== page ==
Consumers are placing ever greater demands on the UK’s cold chain infrastructure, stimulating growth and change in this important sector. Investors and developers are taking note, aided by the role out of new technologies.
A complex chain
Open the fridge-freezer and what you see is the final destination of an often complex yet seamless logistical process. Together with the chilled transportation network, the UK’s cold chain infrastructure plays a vital role in the processing, manufacture, storage and distribution of perishable goods. Food dominates, but other sectors such as the pharmaceuticals industry contribute to demand.
The nature of these facilities varies according to their intended use. Their location can be governed by either proximity to the produce or to the consumer, when the produce is ready for consumption after processing. The required temperature is also a key point of difference, ranging from highly bespoke frozen storage through to the varying degrees of chilled.
Given the typically bespoke nature of chilled operations and high associated build costs, property investors and developers have traditionally kept their distance from the sector. But this is changing, reflecting the outlook for growth in the cold chain, the increasing importance of sustainability (alongside the growing amount of obsolescence) and improvements in building techniques.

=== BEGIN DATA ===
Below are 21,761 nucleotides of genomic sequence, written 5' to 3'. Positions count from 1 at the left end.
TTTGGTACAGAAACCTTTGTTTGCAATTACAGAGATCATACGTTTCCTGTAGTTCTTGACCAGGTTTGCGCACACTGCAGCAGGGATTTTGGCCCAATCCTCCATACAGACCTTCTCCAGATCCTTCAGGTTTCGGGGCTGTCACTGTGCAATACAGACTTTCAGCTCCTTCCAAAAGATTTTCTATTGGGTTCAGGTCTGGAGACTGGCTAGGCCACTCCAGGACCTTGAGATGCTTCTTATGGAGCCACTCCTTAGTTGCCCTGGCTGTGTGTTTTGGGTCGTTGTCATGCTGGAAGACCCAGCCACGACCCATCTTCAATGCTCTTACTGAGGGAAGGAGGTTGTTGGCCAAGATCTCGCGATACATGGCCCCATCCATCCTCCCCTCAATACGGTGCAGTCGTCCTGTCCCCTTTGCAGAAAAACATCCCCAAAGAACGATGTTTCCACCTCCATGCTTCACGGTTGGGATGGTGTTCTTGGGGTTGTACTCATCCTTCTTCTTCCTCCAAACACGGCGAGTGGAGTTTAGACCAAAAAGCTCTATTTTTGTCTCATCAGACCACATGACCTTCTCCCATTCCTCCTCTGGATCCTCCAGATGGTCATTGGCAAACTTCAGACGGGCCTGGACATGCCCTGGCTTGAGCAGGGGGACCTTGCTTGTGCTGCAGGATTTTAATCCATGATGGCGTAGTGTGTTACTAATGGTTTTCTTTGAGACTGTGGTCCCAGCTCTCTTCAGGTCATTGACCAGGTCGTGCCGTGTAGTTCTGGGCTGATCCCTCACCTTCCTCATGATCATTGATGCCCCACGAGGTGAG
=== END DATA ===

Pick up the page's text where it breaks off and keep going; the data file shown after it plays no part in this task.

Crucial as the cold chain is, the physical extent of the sector is difficult to quantify with certainty. According to the UK Cold Chain Federation, its members occupy some 450 cold storage facilities around the UK. With another 200 or so in operation outside of its membership, total UK cold chain floorspace is estimated in to be in the region of 120m to 130m sq ft.
While the cold chain has long existed, the demands on it are increasing. This largely reflects consumers’ growing appetite for frozen and fresh food produce, particularly pre-prepared meals, while an increasing share of demand via online delivery is also fuelling growth. COVID-19 and Brexit have also brought a greater focus on the cold chain, with capacity tested to its limits last year. According to Kantar, the value of the UK frozen food sector increased by a massive 15% during 2020 alone.
Growth in demand has been clearly reflected in the market. UK-wide take-up involving cold storage hit 7.2m sq ft in 2020, almost twice the annual average for the previous five years and equivalent to 12% of the whole market. Moreover, some 4.7m sq ft of 2020’s take-up involved either newly built or bespoke built to suit deals, a clear reflection of the expansion of demand over and above existing supply.
The breakdown of take-up in 2020 also speaks volumes about the increasing dynamism in the sector. Demand is increasing from emerging players in the food space, with notable deals in 2020 to the likes of Gousto, Hello Fresh and Butternut Box. Meanwhile, following a flurry of M&A activity, established third party operators are gaining a foothold, offering their services and facilities to the major supermarket retailers. Major players include GIST, Bidvest, Lineage, Oakland International, Culina Group and NewCold, the latter of which forward purchased land for a 638,000 sq ft facility in Corby last year.